Pinsonneault also suggested that since search and retrieval of material may be time-consuming and also involve photocopying, a reasonable fee may be affixed.

What is affected by the Open Meeting Act (OMA)?

There are three areas in which the OMA applies: for a public body, a quorum and a meeting. Mary Sue Record questioned the role of subcommittees and their distinction from public bodies. Pinsonneault explained that they are generally set up to gather information or do research, and so are acting in an auxiliary role to the public board. In the case of long-term standing committees, however, a subcommittee might be considered a public body.

Lewis asked, “Suppose a subcommittee of two or three individuals is stuffing envelopes for a fundraiser, for example. You can’t designate that a public meeting, can you?” Town Manager Nancy Dodge suggested it more likely would apply to a subcommittee of two people that was “discussing substantive issues to bring back a determination to the larger body.”

Agreeing, Pisonneault said that if appointed by a board, a subcommittee does report to and make recommendations to the main body.

Addressing Pisonneault, Peter Baute said, “What you need to know is, the situation is that people here are trying to apply that [standard] to a not-for-profit, non-public organization. That is, it is funded by the town and has a lease agreement with the town, and some people and some Town Councilors are saying we want you to [adhere] to the rules of a public body.”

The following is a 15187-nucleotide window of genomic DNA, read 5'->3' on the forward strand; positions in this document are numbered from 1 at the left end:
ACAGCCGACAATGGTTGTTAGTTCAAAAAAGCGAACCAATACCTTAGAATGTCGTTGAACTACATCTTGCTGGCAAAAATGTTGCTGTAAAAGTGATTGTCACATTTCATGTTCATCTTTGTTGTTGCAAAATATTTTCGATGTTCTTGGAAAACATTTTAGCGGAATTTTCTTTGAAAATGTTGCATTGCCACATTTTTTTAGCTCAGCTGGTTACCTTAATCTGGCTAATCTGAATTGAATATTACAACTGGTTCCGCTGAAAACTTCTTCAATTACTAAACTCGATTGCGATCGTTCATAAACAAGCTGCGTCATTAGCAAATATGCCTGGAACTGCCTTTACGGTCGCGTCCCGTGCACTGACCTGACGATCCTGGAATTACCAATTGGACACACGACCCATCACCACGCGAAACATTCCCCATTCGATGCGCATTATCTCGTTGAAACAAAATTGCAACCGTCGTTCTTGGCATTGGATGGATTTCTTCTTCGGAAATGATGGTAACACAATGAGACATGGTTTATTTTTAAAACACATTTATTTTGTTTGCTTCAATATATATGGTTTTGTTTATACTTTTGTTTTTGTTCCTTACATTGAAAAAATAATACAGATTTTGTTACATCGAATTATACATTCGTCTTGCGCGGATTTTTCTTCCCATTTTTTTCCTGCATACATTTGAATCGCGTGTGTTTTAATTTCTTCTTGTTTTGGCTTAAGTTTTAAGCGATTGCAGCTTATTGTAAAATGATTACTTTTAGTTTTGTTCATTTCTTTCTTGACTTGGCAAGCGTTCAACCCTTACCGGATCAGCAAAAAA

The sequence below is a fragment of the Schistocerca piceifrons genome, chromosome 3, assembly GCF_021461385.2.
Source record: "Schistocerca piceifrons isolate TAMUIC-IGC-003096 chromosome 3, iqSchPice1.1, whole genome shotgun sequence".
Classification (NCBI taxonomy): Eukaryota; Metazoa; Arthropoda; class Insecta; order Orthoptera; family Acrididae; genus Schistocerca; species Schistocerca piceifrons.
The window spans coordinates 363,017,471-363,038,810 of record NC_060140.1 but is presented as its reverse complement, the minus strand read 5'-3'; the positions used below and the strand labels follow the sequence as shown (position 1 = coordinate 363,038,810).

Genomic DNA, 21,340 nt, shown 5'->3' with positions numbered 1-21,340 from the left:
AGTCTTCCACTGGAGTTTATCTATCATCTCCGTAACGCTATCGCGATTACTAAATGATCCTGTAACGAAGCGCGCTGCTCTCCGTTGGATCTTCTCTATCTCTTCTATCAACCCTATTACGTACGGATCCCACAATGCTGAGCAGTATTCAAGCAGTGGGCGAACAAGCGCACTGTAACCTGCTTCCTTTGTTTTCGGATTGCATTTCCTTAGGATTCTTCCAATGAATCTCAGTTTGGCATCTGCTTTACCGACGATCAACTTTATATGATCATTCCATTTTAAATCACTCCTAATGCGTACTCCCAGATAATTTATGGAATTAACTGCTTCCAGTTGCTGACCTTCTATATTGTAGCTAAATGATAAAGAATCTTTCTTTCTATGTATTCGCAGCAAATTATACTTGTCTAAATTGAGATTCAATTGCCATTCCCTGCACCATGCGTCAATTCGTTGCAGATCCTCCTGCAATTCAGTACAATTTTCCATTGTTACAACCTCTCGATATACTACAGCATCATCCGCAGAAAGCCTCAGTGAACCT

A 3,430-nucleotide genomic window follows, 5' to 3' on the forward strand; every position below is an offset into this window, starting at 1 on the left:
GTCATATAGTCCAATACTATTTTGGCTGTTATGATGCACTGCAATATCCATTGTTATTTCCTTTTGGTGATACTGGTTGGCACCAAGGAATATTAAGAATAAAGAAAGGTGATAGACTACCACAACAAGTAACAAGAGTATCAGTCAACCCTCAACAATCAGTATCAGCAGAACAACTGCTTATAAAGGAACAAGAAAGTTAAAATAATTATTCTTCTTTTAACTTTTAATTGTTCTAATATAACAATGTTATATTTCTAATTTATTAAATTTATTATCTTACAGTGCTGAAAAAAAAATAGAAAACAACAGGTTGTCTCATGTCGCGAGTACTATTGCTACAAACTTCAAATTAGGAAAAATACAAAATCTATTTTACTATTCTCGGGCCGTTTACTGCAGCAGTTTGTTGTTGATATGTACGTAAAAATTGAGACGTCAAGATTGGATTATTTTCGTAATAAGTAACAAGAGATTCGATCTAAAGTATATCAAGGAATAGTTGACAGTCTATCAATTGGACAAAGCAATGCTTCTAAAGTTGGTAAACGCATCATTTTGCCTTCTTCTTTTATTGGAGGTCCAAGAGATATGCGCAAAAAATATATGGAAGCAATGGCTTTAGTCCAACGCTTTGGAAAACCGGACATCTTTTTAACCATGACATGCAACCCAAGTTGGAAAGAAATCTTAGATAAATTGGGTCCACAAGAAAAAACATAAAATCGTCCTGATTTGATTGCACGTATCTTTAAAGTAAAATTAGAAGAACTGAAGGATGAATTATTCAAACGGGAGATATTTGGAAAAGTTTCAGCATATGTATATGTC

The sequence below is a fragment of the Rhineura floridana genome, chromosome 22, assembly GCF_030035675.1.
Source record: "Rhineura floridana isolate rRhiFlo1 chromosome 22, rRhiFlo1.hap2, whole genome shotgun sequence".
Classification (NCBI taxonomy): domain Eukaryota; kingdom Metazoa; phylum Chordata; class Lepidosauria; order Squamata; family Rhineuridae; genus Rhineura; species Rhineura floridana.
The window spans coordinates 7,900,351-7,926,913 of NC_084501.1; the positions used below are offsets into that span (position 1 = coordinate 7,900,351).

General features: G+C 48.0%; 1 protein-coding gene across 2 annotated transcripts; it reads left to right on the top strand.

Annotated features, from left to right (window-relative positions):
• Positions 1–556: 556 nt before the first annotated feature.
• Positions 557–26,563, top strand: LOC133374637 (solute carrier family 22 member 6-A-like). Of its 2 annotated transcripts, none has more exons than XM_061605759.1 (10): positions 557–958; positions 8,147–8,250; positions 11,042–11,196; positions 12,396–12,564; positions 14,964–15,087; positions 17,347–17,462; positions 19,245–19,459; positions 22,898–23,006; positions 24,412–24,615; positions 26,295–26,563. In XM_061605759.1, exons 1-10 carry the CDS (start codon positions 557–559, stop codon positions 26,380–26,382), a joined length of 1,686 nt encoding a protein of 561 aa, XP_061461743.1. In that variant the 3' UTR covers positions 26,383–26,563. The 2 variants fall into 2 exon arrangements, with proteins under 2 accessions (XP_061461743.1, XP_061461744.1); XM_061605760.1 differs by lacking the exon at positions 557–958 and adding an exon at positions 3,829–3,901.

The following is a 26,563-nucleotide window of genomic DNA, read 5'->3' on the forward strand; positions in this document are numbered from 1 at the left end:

Pisonneault said, “It depends on what is considered a public body,” and on its function, pointing to the definition in Chapter 2 of the state document. While the public/private issue was raised, it was not resolved at the meeting.

The discussion of subcommittees led into consideration of what constituted a quorum.

As defined by the state, it is “a simple majority of the membership.” Pinsonneault indicated there was something called a “walking quorum,” which is made up of a “series of meetings each less than a ‘quorum’ but that collectively represent a ‘quorum.’” This [walking quorum] constitutes a violation of the law, she said.

When to close/when to open

The requirement for public bodies is that they hold open meetings unless they are closed for reasons pertaining to “job performance, character or physical or mental health of a person(s),” on the provision the individuals involved are notified in writing. Then the discussion may or may not take place in open session at the discretion of the subject.

The group may go into executive session on “an affirmative vote by the majority of the attendees, who must give their reason for going into a closed meeting,” Pinsonneault said.

Baute asked if he were correct in assuming, “You are required to say you took a vote in closed session but not on what.” Pointing to the state documents, Pinsonneault explained that “all votes taken in closed session must be disclosed on return to a public meeting.” The state document further indicated that “within two weeks of any vote, a record listing how each member voted on each issue must be available.”

Pinsonneault said anyone wishing to file a complaint or learn more about accessing public records or about the OMA may contact Attorney General Peter F. Kilmartin’s office at